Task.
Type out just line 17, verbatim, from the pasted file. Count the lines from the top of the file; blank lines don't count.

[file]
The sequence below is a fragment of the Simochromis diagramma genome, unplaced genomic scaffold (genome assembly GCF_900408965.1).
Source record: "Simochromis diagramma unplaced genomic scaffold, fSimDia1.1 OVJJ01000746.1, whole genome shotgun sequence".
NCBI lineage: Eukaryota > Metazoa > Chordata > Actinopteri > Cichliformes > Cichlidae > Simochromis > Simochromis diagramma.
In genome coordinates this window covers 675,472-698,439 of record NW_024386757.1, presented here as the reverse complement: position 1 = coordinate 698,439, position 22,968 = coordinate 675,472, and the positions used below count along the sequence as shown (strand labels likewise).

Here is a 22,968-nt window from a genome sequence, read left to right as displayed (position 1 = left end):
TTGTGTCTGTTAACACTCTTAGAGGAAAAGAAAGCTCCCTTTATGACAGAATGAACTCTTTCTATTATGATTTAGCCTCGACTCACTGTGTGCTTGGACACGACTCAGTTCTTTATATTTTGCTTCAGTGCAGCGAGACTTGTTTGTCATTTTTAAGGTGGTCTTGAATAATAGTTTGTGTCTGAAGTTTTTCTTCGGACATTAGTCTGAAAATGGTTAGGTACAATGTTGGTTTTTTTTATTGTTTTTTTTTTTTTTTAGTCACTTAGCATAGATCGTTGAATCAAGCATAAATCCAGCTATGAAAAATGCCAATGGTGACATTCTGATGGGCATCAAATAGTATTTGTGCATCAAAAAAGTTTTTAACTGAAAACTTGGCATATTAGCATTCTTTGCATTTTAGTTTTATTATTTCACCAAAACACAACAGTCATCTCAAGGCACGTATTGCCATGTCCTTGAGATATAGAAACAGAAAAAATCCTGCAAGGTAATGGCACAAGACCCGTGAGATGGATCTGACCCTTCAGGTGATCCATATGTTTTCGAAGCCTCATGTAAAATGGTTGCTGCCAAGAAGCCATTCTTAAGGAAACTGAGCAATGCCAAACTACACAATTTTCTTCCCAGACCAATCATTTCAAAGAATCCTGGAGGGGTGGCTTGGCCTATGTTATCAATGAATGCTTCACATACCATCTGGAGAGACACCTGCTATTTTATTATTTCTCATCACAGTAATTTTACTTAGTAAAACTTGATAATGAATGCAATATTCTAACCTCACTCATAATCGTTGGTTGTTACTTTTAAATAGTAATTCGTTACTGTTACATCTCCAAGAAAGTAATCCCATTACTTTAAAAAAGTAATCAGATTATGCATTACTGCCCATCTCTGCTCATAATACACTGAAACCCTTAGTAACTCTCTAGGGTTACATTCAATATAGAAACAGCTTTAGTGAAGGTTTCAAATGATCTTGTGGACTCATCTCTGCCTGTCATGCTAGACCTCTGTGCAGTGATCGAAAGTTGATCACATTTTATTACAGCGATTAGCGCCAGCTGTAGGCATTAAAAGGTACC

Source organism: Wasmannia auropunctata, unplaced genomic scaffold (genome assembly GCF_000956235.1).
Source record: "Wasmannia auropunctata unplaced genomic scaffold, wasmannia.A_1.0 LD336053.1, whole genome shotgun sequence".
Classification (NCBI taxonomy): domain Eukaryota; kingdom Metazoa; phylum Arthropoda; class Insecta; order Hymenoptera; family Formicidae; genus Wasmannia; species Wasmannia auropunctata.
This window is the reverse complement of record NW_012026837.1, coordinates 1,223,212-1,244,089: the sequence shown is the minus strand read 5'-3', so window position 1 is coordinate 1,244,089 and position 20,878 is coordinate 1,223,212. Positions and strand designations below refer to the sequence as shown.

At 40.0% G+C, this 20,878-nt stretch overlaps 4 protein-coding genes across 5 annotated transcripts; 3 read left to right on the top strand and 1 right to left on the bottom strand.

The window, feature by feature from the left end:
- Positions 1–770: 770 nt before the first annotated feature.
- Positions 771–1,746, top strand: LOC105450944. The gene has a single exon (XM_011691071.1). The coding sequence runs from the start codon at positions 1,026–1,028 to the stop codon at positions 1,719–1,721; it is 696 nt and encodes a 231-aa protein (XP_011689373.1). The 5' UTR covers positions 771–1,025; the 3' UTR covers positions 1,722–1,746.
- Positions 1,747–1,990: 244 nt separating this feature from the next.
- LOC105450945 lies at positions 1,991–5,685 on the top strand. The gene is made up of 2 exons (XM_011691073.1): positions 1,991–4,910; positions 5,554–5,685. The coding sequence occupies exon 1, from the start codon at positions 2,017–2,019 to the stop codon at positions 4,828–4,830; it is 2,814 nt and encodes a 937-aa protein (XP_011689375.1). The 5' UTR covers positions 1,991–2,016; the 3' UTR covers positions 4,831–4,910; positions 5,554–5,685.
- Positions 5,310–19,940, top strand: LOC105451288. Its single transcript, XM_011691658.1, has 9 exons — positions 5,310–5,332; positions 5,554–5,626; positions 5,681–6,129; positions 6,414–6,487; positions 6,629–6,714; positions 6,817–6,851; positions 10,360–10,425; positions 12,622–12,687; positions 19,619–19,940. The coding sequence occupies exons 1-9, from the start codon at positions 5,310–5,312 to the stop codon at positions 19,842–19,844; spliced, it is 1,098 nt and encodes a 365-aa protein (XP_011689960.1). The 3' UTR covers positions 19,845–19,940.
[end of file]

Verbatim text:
- Positions 5,310–19,940, top strand: LOC105451288. Its single transcript, XM_011691658.1, has 9 exons — positions 5,310–5,332; positions 5,554–5,626; positions 5,681–6,129; positions 6,414–6,487; positions 6,629–6,714; positions 6,817–6,851; positions 10,360–10,425; positions 12,622–12,687; positions 19,619–19,940. The coding sequence occupies exons 1-9, from the start codon at positions 5,310–5,312 to the stop codon at positions 19,842–19,844; spliced, it is 1,098 nt and encodes a 365-aa protein (XP_011689960.1). The 3' UTR covers positions 19,845–19,940.